Otto Baxter: Not A F***ing Horror Story and The Puppet Asylum: an entwined documentary and short film showcase the talents of a first-time director with Down’s Syndrome

In this documentary-short double bill, we follow the creative successes and struggles of filmmaker Otto Baxter, a 35-year-old man with Down’s Syndrome, as he directs his first project – an autobiographical horror-musical called The Puppet Asylum.

29 August 2023

By Kim Newman

Otto Baxter on the set of The Puppet Asylum in Otto Baxter: Not A F***ing Horror Story (2023)
Sight and Sound

Otto Baxter admits early in the lively, affecting documentary that is the first half of this double bill that he has been on camera for much of his life. In Otto: Love, Lust and Las Vegas (2009), filmmakers Peter Beard and Bruce Fletcher followed the 21-year-old Otto as he negotiated his first sexual experiences.

A natural clown who expertly plays himself for the camera, Otto – who has Down’s Syndrome – nevertheless has come to the point where he wants to take control of his own narrative – insisting on a sign-off caption which states that viewers should watch his film The Puppet Asylum because “it’s much better than this rubbish documentary.”

Beard and Fletcher’s Otto Baxter: Not A Fucking Horror Story and Baxter’s own The Puppet Asylum are the most entwined feature and short programme since Monty Python’s The Meaning of Life and Terry Gilliam’s The Crimson Permanent Assurance (1983) – in which the main attraction was literally invaded by the supporting short mid-way through the action.

Chris Smith’s American Movie (1999), also about an eccentric filmmaker (Mark Borchardt) struggling to complete a short horror film (Coven), has a memorable turnaround punchline after a mostly comic catalogue of disasters and such absurdities as Borchardt not really knowing how to pronounce the title of his own film. When we see Coven, it’s not an Ed Wood-like botch but an impressive, atmospheric work.

Otto Baxter doesn’t play the same trick, and the revelation that Otto’s film is assured and effective comes as no surprise (cinematographer Lorenzo Levrini gives it a lush, Tim Burtonesque look) – but we similarly have a sense of problems which have to be overcome to get The Puppet Asylum finished, compounded of course by global pandemic. Baxter absolutely qualifies for auteur status thanks to the way he channels autobiography into genre, using horror to raise personal issues which, Beard and Fletcher note, he has never really talked about.

Beyond the making of the film, Otto Baxter sets out the experience allegorised in it: Otto was given up for adoption by his birth mother Alex and raised by the compassionate, dedicated Lucy Baxter. Both women feature in fictional form in The Puppet Asylum (represented by MyAnna Buring and Rebecca Callard), and also in interviews which present them in more nuanced form than the fiction.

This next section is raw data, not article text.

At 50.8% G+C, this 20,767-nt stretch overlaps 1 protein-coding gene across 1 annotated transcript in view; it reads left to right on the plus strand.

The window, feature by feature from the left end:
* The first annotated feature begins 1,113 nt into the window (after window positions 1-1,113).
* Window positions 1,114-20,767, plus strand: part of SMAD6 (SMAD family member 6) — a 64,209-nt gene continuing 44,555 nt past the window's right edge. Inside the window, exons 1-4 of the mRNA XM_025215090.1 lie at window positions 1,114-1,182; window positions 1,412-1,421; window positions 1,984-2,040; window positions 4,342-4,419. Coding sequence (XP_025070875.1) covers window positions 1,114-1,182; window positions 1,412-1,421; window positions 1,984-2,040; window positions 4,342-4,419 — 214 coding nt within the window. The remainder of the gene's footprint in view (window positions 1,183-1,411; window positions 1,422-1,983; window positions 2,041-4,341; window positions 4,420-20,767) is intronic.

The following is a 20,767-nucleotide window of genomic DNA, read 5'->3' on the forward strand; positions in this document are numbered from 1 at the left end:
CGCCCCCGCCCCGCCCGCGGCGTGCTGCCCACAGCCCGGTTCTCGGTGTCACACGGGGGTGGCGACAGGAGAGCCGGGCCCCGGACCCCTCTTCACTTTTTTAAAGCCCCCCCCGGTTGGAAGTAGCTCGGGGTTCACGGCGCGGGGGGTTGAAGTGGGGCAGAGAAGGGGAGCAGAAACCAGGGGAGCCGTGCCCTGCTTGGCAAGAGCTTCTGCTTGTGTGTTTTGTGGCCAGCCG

Otto is particularly galled that his birth parents never sent him birthday or Christmas cards or presents – a circumstance replayed in the film. However, his fictional avatar is dogged not by neglectful parents but by a monster trickster figure called the Master (Paul Kaye), who might in a certain light be an avatar of the documentarians. The Master captures the devil-horned ‘freak’ Otto and draws sustenance from his magic abilities. In his film, with its grand guignol Victorian setting, Baxter explores his own personal fears (of being institutionalised after Lucy’s death) and fantasies (of using his power for revenge).

A heroic figure, Otto is always self-deprecating, and we glimpse the complicated other lives he lives between sessions on camera; the film mentions that he’s part of a drag troupe, but not that he’s acted professionally on stage and film. He jokes that the only reason he’s made a film is to publicise his new career as a male stripper. Many issues he faces – such as budget drying up mid-shoot – could affect any project, and he even benefits from a cultural shift as funding bodies start to value allowing the disabled to tell their own stories rather than relying on the well-meaning, slightly long-suffering Peter and Bruce.

There are darker moments. Otto has to be gently talked through the minefield of inappropriate behaviour in a post-#MeToo film industry, since he doesn’t quite believe that as director of a film he’s now in a position of power and some of his half-joking flirtatiousness could be construed as harassment. One performer is seen having an intense uncomfortable talk with Lucy in Otto Baxter.

The documentary’s last reel parallels the climax of the short, which breaks the fourth wall to pull back from fiction as narrator Adeel Akhtar argues with Otto the director about where the story is going and is overruled as Otto reinforces his control over the narrative. Here there’s a sense Beard and Fletcher’s roles as the primary tellers of Otto’s story have come to an end – though, like Lucy, they have legal status as his advocates – while the hero of their film prepares to extend his vision with a follow-up film, “a Christmas horror called Satan Claus”. 

 ► Otto Baxter: Not A F***ing Horror Story and The Puppet Asylum will be screening in cinemas as a double bill from September 1 and will both be available to stream on NOW TV from September 23. 

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